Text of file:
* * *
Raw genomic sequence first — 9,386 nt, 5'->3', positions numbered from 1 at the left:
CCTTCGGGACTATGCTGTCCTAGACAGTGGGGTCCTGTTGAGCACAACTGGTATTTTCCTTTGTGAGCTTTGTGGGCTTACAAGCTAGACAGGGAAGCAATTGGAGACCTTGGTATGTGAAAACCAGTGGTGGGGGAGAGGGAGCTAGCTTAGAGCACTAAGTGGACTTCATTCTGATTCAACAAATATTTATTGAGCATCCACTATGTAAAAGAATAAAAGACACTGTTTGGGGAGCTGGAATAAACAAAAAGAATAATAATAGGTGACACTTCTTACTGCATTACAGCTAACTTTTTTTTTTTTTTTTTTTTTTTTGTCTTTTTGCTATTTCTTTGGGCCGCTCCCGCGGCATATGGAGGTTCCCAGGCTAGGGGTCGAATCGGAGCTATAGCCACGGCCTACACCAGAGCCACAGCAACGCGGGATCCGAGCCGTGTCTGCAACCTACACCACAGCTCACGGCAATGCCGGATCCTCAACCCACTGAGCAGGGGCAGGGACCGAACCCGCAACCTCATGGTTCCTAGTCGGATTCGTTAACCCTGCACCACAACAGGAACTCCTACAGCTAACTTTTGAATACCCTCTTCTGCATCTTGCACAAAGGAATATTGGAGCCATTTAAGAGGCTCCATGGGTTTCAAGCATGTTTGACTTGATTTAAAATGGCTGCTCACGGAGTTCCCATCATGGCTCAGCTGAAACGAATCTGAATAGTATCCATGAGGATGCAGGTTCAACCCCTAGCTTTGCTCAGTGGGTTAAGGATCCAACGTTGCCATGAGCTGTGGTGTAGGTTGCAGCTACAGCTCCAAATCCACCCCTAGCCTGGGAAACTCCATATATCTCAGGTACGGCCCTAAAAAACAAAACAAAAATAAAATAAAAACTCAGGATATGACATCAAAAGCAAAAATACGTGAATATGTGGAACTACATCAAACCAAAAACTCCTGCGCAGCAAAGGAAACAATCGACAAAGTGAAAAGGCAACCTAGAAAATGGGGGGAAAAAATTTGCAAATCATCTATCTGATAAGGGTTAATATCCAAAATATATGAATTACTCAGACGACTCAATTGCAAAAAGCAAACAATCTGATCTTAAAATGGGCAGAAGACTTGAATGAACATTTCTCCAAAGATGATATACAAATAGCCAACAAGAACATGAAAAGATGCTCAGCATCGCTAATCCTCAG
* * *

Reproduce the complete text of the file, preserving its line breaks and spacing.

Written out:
Raw genomic sequence first — 9,386 nt, 5'->3', positions numbered from 1 at the left:
CCTTCGGGACTATGCTGTCCTAGACAGTGGGGTCCTGTTGAGCACAACTGGTATTTTCCTTTGTGAGCTTTGTGGGCTTACAAGCTAGACAGGGAAGCAATTGGAGACCTTGGTATGTGAAAACCAGTGGTGGGGGAGAGGGAGCTAGCTTAGAGCACTAAGTGGACTTCATTCTGATTCAACAAATATTTATTGAGCATCCACTATGTAAAAGAATAAAAGACACTGTTTGGGGAGCTGGAATAAACAAAAAGAATAATAATAGGTGACACTTCTTACTGCATTACAGCTAACTTTTTTTTTTTTTTTTTTTTTTTTGTCTTTTTGCTATTTCTTTGGGCCGCTCCCGCGGCATATGGAGGTTCCCAGGCTAGGGGTCGAATCGGAGCTATAGCCACGGCCTACACCAGAGCCACAGCAACGCGGGATCCGAGCCGTGTCTGCAACCTACACCACAGCTCACGGCAATGCCGGATCCTCAACCCACTGAGCAGGGGCAGGGACCGAACCCGCAACCTCATGGTTCCTAGTCGGATTCGTTAACCCTGCACCACAACAGGAACTCCTACAGCTAACTTTTGAATACCCTCTTCTGCATCTTGCACAAAGGAATATTGGAGCCATTTAAGAGGCTCCATGGGTTTCAAGCATGTTTGACTTGATTTAAAATGGCTGCTCACGGAGTTCCCATCATGGCTCAGCTGAAACGAATCTGAATAGTATCCATGAGGATGCAGGTTCAACCCCTAGCTTTGCTCAGTGGGTTAAGGATCCAACGTTGCCATGAGCTGTGGTGTAGGTTGCAGCTACAGCTCCAAATCCACCCCTAGCCTGGGAAACTCCATATATCTCAGGTACGGCCCTAAAAAACAAAACAAAAATAAAATAAAAACTCAGGATATGACATCAAAAGCAAAAATACGTGAATATGTGGAACTACATCAAACCAAAAACTCCTGCGCAGCAAAGGAAACAATCGACAAAGTGAAAAGGCAACCTAGAAAATGGGGGGAAAAAATTTGCAAATCATCTATCTGATAAGGGTTAATATCCAAAATATATGAATTACTCAGACGACTCAATTGCAAAAAGCAAACAATCTGATCTTAAAATGGGCAGAAGACTTGAATGAACATTTCTCCAAAGATGATATACAAATAGCCAACAAGAACATGAAAAGATGCTCAGCATCGCTAATCCTCAG